Celeste Ng’s second novel, Little Fires Everywhere, opens on a blaze—or, more specifically, little fires everywhere—ravaging a beautiful home in the utopian suburb of Shaker Heights, Ohio. As members of the Richardson family watch their house’s destruction from the street, they reach one conclusion: It must’ve been Izzy.
But wait: Who’s Izzy? That’s the central question that drives the rest of this novel, which is equal parts clever, relatable, surprising and unsettling.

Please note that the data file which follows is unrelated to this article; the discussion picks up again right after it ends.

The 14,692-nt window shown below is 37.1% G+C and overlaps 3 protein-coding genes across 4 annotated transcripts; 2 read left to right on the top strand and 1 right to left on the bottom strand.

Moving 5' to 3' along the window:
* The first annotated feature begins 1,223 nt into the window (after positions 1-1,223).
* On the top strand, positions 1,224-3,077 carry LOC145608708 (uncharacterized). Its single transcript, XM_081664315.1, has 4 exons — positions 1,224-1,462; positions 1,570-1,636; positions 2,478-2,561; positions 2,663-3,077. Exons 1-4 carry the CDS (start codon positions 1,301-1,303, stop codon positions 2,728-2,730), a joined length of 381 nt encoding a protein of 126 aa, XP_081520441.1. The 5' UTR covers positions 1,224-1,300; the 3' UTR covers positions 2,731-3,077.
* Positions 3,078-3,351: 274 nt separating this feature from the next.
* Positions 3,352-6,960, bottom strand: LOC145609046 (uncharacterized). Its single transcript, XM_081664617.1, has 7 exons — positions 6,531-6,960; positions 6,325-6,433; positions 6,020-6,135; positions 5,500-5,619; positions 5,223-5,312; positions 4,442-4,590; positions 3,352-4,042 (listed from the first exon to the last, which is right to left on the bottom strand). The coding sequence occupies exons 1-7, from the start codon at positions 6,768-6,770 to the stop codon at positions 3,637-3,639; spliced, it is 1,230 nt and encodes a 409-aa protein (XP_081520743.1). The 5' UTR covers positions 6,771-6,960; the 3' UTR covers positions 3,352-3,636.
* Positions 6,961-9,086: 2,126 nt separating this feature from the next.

Shaker Heights is a picture of suburban bliss, and the Richardsons are its ideal inhabitants, with their summer home, fleet of cars and WASP-y names. The Warrens, their new tenants down the street, are less of a fit. Mia is a mysterious artist, content to live like a nomad, and her daughter, Pearl, immediately becomes infatuated with the Richardson’s stable life.
As Pearl spends more and more time with her landlords, Mia gets a shadow of her own: Izzy, the misunderstood, black sheep Richardson daughter, who views Mia's eccentricities as a preferable alternative to her own mother's cookie-cutter life.
Ng covers a lot of ground here, from class nuance to the nature of conformity. But the story really shines when she examines complex mother-daughter relationships and how they work…until they don’t.